8 Antioxidants Many antioxidants existing in nature include polyphenol compounds, carotenoids and tocopherols, also ascorbic acid. These mediate against diseases. Important here are synthetic antioxidants that are used for preservation of fats and fatty foods against oxidation of fats to cause off-flavors Some of the oxidation intermediate products have been known to be carcinogenic The common antioxidants include Butylated hydroxy anisole (BHA), Butylated hydroxy toluine (BHT), Propyl gallate (PG) and Tert-butyl hydroquinone (TBHQ) Recommended maximum use 0.01% for single or similar amount of each if more than one are used. If with a synagist 0.028, but antioxidant same level. All polyphenol compounds are implicated in carcinogenesis The ADI: Propyl gallate 0 – 0.5mg, BHA 0 – 0.5mg, BHT 0.05, but ascorbic acid 300mg/kg body weight

9 Common antioxidants

10 Flavor potentiators – Monosodium glutamate (MSG) Flavor potentiators – substances with little or no flavour but enhance desirable flavors or depress undesirable flavors in food Commonly used flavour potentiators are MSG and some 5’-nucleotides MSG is a derivative of the amino acid glutamic acid by neutralization of one carboxyl group only. Abudant in many foods esp. wheat and maize gluten, soybean protein and casein Used in levels of 2 – 5g/kg of food. Taste threshold 300mg/liter Manufactured by fermentation, chemical process or extraction from plant or animal tissues, mainly by AJINOMOTO in Japan. Known by the name in the Kenyan markets. Local products containing it include aromat, cooking mixes, beef and chicken cubes and soups and sauces Judicious use causes Chinese restaurant syndrome (CRS) – characterized by headaches, facial pressure, chest pains, gastric distress, and burning sensations over various parts of the body. Clearance from the body is the normal way of glutamic acid

11 Non-nutritive sweeteners Broad group of substances that have been found to evoke a sweet taste or enhance the perception of sweet taste. They do not yield calories on m etabolism. Their use is regulated by the consumer taste. Include: Sodium cyclamate (sodium cyclohexane sulfamate): also available as calcium cyclamate. Burned for use in many countries including Kenya. Metabolizes into cyclohexylamine which is a known carcinogen. Exposes the bladder to cancer. Sodium saccharin (sodium ortho-benzosulfimide): Most commonly available sweetener, sold simply as saccharin, 300 times sweeter than sucrose. Allowed in Kenya only for dietetic products (Is it so? – sold freely). Many imported products contain saccharin – evidence of use in manufacturing in the country. Glycyrrhizic acid: Natural sweet-tasting substance found in the licorice root as calcium and sodium salts of glycyrrhizic acid. 50 times as sweet as sucrose. mainly used in tobacco.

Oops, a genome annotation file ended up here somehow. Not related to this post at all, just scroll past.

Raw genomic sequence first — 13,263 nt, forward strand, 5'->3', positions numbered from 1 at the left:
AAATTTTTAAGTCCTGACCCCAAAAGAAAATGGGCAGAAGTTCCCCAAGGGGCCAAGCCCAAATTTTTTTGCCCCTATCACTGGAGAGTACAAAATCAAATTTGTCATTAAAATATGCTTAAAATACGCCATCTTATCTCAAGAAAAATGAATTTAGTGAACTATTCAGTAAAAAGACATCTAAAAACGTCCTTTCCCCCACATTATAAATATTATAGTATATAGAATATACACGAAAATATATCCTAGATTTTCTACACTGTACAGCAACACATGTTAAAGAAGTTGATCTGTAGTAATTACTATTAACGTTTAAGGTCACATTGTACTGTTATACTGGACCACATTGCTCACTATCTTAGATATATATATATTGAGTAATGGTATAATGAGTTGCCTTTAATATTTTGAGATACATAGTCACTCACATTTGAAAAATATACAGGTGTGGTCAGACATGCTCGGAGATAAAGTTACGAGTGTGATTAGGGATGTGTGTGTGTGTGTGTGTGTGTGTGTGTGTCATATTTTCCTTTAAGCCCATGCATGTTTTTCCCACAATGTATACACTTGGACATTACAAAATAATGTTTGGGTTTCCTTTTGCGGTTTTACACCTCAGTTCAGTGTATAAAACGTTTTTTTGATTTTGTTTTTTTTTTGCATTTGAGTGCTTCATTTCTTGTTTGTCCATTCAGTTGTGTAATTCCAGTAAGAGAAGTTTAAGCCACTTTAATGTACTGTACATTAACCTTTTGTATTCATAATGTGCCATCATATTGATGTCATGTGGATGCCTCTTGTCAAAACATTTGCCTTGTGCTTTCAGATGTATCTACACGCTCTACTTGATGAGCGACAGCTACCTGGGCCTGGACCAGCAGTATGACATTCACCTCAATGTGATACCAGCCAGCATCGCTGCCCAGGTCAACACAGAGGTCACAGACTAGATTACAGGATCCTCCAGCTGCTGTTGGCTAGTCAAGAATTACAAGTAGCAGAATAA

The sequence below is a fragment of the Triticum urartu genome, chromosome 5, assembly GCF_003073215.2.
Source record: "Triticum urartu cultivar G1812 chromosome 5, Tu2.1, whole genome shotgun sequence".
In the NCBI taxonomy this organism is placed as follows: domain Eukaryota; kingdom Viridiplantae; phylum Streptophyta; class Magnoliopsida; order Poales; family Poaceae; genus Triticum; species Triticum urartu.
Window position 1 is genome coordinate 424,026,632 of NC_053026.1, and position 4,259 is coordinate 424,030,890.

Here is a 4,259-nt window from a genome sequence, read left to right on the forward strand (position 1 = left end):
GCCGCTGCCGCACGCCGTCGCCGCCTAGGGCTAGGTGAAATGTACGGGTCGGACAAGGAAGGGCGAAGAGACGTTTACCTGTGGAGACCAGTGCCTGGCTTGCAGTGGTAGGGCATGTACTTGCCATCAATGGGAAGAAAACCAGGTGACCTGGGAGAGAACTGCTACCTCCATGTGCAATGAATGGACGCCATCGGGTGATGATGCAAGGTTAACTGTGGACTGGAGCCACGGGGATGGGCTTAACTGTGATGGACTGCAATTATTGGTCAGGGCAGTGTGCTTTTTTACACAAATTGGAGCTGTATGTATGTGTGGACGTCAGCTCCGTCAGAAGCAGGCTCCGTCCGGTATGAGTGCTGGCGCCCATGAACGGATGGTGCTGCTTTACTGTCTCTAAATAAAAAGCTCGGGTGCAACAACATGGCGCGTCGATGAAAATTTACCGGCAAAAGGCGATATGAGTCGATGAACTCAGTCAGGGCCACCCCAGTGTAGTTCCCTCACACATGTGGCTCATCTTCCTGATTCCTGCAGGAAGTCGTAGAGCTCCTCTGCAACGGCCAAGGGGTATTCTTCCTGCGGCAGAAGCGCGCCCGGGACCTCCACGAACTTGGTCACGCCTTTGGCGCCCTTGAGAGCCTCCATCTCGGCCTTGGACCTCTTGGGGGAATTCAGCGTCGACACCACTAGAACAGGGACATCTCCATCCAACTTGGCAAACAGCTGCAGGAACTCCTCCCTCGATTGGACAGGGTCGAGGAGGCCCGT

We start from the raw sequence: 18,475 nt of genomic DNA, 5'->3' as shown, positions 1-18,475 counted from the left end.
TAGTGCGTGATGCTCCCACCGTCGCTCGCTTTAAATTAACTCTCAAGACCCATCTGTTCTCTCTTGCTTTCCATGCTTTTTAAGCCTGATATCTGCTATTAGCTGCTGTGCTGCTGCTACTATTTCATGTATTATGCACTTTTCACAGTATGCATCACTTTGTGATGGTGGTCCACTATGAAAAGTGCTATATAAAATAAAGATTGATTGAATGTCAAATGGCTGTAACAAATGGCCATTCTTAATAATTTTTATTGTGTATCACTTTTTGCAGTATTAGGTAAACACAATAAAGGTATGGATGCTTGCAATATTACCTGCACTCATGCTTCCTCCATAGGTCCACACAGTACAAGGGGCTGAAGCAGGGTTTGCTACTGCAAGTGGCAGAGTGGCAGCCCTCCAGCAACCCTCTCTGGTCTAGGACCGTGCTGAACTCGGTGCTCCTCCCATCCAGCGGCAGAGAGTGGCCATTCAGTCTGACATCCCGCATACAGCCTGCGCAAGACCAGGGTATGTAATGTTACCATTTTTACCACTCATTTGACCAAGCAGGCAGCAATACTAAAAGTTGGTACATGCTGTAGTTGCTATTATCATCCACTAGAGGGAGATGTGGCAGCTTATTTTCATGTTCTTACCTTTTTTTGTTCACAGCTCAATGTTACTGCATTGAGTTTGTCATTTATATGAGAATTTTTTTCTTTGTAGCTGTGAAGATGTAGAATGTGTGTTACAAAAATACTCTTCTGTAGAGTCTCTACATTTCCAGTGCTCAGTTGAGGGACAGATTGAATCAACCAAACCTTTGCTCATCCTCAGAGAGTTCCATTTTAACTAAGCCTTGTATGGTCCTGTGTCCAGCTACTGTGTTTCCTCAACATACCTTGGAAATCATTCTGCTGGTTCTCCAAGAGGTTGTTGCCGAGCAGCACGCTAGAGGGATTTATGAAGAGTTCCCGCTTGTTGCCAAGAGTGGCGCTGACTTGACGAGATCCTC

12 Non-nutritive sweeteners cont’d Substances structurally related to glycyrrhizic acid have recently been discovered. The most important is stevioside, found in the leaves of Stevia rebaudiana Bertoni. It is 300 times as sweet as sucrose. Stevioside is available in the market in this country under the name Stevia Aspartame (aspartylphenylalanine methyl ester): A dipeptide and therefore not to be categorized as non-nutritive. About 200 times sweeter than sucrose. Use may be limited because it lacks stability in food systems especially during storage. The amide-linked amino acids and the methyl ester are potentially labile to both chemicals and microbiological attack

13 In conclusion Many products local or imported contain food additives. It is difficult to validate good manufacturing use of additives in this country Food additives are a necessary evil and in the tropical and subtropical countries we have to learn to live utilizing them cautiously In consuming/or preparation of food with specific additives, know yourself and members of your family Consume foods processed with food additives in moderation (this applies more to the children) Read the label of a processed food before purchase, it could contain a chemical that you or your family member could be sensitive to. Eat from a variety of foods, both fresh an processed

14 THANK YOU VERY MUCH You are what you eat